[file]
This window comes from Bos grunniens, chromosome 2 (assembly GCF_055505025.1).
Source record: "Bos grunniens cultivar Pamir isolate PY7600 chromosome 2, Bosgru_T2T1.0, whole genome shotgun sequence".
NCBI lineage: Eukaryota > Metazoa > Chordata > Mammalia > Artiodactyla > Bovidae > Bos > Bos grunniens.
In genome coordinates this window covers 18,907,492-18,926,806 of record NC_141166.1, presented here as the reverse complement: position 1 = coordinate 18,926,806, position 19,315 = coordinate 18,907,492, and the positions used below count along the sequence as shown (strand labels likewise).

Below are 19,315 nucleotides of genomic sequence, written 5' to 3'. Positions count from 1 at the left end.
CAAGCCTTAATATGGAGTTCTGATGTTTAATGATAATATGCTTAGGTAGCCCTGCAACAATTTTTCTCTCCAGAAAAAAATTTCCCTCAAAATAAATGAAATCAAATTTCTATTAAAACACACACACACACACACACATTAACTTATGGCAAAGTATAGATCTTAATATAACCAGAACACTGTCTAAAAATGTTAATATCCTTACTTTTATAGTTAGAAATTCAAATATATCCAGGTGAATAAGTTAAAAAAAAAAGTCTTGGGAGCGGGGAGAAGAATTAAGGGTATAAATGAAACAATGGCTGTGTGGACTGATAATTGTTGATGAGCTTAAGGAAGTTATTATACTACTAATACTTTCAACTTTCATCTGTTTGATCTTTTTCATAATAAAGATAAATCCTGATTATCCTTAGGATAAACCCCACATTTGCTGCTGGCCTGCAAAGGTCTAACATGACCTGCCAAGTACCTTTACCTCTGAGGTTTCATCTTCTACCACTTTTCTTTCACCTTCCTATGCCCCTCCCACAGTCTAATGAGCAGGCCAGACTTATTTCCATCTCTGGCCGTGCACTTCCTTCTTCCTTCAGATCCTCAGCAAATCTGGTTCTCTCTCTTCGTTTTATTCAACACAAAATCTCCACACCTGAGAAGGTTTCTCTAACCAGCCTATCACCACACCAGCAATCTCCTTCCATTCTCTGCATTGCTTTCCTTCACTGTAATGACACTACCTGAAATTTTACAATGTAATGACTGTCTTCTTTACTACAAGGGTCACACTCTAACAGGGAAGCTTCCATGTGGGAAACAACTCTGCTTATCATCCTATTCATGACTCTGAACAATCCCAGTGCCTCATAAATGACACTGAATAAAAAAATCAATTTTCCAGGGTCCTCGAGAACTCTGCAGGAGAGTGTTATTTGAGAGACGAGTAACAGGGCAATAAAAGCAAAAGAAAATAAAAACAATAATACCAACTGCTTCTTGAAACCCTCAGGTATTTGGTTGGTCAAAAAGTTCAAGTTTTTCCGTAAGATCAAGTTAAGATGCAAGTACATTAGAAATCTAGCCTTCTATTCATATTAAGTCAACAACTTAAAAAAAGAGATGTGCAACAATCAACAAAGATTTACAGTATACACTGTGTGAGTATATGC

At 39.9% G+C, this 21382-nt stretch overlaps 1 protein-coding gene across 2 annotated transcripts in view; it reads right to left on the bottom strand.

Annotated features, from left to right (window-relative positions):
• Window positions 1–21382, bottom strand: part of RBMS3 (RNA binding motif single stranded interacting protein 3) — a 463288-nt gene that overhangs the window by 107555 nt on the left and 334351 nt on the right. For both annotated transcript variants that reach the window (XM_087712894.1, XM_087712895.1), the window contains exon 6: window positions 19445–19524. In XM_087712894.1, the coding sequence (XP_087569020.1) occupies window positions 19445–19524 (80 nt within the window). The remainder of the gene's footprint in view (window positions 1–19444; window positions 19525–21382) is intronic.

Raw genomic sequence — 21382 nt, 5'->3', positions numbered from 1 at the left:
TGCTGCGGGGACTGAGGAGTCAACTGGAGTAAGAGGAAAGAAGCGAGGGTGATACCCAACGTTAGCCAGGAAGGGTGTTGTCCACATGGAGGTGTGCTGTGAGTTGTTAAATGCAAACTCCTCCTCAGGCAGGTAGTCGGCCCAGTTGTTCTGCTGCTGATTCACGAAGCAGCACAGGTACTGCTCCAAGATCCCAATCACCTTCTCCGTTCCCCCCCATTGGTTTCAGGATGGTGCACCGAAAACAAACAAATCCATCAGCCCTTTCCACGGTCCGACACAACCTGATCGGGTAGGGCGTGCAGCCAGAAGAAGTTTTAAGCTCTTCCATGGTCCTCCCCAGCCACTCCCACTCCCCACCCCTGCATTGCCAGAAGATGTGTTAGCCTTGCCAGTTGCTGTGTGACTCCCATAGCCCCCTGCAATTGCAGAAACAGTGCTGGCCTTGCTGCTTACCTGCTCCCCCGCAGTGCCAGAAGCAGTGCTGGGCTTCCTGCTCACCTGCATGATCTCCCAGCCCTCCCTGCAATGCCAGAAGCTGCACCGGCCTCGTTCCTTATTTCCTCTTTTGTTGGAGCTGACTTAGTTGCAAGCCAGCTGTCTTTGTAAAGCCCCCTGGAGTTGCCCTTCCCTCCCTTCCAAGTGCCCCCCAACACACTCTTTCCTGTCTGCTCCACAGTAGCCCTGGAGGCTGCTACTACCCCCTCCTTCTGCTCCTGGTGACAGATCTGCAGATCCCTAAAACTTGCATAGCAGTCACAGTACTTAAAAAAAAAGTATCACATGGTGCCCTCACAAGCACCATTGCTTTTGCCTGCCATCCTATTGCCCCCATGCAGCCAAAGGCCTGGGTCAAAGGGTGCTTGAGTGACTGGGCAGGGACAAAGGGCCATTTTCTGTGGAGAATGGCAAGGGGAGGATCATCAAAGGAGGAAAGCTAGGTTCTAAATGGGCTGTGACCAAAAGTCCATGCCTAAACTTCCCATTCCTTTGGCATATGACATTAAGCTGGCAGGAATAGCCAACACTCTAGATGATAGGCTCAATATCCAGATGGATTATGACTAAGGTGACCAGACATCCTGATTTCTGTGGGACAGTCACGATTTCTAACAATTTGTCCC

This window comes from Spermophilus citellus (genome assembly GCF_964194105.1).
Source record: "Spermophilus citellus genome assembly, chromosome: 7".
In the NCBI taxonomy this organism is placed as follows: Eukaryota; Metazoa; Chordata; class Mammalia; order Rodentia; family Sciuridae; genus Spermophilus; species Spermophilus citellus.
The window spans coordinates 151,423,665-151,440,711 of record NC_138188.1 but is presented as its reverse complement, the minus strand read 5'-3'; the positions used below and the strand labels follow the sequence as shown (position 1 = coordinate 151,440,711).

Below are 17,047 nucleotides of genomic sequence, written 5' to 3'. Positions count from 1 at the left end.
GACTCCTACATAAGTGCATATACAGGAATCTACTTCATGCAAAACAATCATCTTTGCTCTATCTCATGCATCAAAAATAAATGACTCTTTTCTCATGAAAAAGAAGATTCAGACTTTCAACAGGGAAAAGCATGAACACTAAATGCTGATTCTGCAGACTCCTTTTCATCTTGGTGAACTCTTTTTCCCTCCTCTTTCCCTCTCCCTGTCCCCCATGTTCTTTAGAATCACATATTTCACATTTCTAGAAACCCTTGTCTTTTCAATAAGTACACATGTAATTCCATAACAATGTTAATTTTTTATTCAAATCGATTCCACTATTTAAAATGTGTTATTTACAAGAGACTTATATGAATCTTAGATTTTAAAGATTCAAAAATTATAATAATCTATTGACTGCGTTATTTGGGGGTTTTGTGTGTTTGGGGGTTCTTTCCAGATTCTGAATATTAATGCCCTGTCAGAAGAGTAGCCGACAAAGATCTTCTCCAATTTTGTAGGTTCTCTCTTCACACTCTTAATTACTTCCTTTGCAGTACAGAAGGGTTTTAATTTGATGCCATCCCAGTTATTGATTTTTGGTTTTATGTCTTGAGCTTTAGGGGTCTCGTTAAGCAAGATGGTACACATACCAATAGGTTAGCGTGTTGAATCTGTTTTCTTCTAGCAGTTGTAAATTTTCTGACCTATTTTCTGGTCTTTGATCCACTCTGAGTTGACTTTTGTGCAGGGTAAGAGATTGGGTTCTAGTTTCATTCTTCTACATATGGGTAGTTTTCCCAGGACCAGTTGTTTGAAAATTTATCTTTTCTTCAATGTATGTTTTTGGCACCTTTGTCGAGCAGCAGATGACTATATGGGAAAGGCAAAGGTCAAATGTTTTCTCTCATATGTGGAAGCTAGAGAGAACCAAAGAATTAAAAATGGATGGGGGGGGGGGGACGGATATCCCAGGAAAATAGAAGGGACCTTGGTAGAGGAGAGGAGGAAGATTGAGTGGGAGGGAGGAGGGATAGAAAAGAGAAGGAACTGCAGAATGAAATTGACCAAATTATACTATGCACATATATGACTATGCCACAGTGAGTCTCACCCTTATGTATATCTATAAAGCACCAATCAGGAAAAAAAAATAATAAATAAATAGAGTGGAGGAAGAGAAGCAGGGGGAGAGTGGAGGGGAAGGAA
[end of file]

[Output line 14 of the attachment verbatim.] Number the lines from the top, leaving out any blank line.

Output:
In the NCBI taxonomy this organism is placed as follows: Eukaryota; Metazoa; Chordata; class Mammalia; order Rodentia; family Sciuridae; genus Spermophilus; species Spermophilus citellus.